A sole proprietorship is a business entity owned and run by one natural person. There is no legal distinction between the owner and the business when it comes to issues such as taxation and liability. Every asset of the sole proprietorship is owned by you and all debts of the sole proprietorship are your responsibility.
A sole proprietorship can do business under a fictitious name, but the fictitious name is simply a trade name. So, when Mary Andersson opens up The Merry Bar, The Merry Bar is just a trade name, not a legal entity separate from Mary Andersson. Mary Andersson will sign contracts in her name, and typically have customers write checks to Mary Andersson rather than to The Merry Bar.
A sole proprietorship is a popular choice among small business owners, but it is not necessarily the ideal choice for you just because you are running a small business. Before you decide to go for the sole proprietorship, you should also explore the other alternatives available to you. Do not simply chose to run your small business as a sole proprietorship because “that’s what everyone else is doing”. There are pros and cons with every type of business entity, and you might be better of forming a corporation, partnership, private limited company, cooperative, or any other business entity available in your jurisdiction. Also note that you may, under certain circumstances, be allowed to formed a business entity in another jurisdiction than the one you, the human being, reside in.
Example of advantages of a sole proprietorship
- Establishing a sole proprietorship is easy and inexpensive compared to the establishing of most other business entities.
- Since there is only one owner, there is no need for formal meetings, voting, etc for the running of the sole proprietorship.
- You don’t need a partner or fellow stockholders to form a sole proprietorship.
- In many jurisdictions, a sole proprietor is excluded from paying certain (but not all) employment taxes on himself or herself.
- A sole proprietor can commingle personal and business property and funds in a way that would be illegal for partnerships, corporations, LLC:s and many other business entities where more than one person is the owner.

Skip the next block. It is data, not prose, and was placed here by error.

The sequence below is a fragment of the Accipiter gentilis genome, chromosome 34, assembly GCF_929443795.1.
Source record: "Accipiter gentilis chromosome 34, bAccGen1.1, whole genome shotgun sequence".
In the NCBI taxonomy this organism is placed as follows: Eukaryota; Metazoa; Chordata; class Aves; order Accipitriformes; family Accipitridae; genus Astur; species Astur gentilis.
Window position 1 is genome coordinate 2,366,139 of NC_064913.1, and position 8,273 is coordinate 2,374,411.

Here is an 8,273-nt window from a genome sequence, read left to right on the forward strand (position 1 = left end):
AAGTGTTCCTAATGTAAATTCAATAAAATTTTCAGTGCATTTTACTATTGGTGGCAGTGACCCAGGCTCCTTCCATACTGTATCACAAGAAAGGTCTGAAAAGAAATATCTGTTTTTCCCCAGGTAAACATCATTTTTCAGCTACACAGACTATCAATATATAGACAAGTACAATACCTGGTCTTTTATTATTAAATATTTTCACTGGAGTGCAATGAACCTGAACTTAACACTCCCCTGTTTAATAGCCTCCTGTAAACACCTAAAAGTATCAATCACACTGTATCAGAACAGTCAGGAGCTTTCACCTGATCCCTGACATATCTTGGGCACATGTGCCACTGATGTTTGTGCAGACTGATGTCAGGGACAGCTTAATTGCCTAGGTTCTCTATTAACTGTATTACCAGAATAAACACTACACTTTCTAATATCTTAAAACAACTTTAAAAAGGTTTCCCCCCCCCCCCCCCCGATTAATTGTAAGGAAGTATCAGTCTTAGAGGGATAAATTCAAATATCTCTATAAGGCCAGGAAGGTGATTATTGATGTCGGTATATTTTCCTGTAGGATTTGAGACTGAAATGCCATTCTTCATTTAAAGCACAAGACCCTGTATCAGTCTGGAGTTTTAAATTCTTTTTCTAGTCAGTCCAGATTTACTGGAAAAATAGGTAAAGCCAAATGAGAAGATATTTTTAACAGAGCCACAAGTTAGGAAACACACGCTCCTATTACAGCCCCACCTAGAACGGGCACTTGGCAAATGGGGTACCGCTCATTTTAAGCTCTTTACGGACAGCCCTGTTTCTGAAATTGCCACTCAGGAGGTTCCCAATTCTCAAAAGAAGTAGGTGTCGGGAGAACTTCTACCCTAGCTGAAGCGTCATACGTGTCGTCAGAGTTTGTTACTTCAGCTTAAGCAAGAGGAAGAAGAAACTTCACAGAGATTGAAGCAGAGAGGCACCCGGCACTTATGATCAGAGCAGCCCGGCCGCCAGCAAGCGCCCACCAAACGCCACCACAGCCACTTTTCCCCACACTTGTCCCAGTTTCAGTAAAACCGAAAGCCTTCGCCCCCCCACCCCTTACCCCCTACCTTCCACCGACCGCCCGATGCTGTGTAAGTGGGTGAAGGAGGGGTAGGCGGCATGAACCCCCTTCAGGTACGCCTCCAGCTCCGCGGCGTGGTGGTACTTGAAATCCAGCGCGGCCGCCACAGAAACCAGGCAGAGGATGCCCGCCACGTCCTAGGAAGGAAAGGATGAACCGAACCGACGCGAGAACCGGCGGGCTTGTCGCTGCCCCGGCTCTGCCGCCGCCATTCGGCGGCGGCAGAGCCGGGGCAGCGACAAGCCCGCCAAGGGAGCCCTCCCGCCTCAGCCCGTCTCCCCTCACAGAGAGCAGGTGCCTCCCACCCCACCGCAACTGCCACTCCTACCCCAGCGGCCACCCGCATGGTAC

Example of disadvantages of a sole proprietorship
- The owner of the sole proprietorship has unlimited liability for the debts, losses and liabilities incurred by the business. Creditors can force the owner to use his or her personal assets to pay for debts incurred by the business, e.g. personal home and retirement savings.If the sole proprietorship is sued (e.g. after an accident) and is court-ordered to pay damages, the owner is personally responsible for paying does damages. This includes situations where the owner herself did not carry out the negligence /wrongdoing but by an employee for which the sole proprietorship is responsible.
- When a sole proprietorship brings a lawsuit, it does so in the owner’s name.
- Since there are no shares, you can not sell shares to raise capital for your business.
- Every local license, liqueur license etc will be tied to your own name, which makes the business more difficult to sell. You can sell the material goods owned by the business, e.g. buildings, equipment, vehicles, etc but the buyer must (in most jurisdictions) obtain new licenses to keep running the business.
Accounting and bookkeeping for sole proprietors
In many jurisdictions, sole proprietors are not required to maintain separate accounting for the business entity and the personal assets. This might seem like a great thing for a person who is about to start their own business, but in reality it can easily lead to a messy situation. For instance, if you are not keeping a detailed and separated account of your business, it will be difficult for you to clearly see your exact profits and losses and make adjustments, where necessary, to maintain a thriving business.
While you will be working to get your newly formed business off the ground, little time and energy will be left for bookkeeping and accounting. It is therefore a really good idea to seek out some type of accounting aid, ideally specialized accounting help for sole proprietors. Accounting help might seem like an unnecessary or even frivolous expense while you are working so hard to make ends meet in your new business venture, but it can save you a lot of money and trouble both short term and long term. Also, a good accountant will free up your time and energy so you focus on your actual business – not on receipts, forms and tax law changes.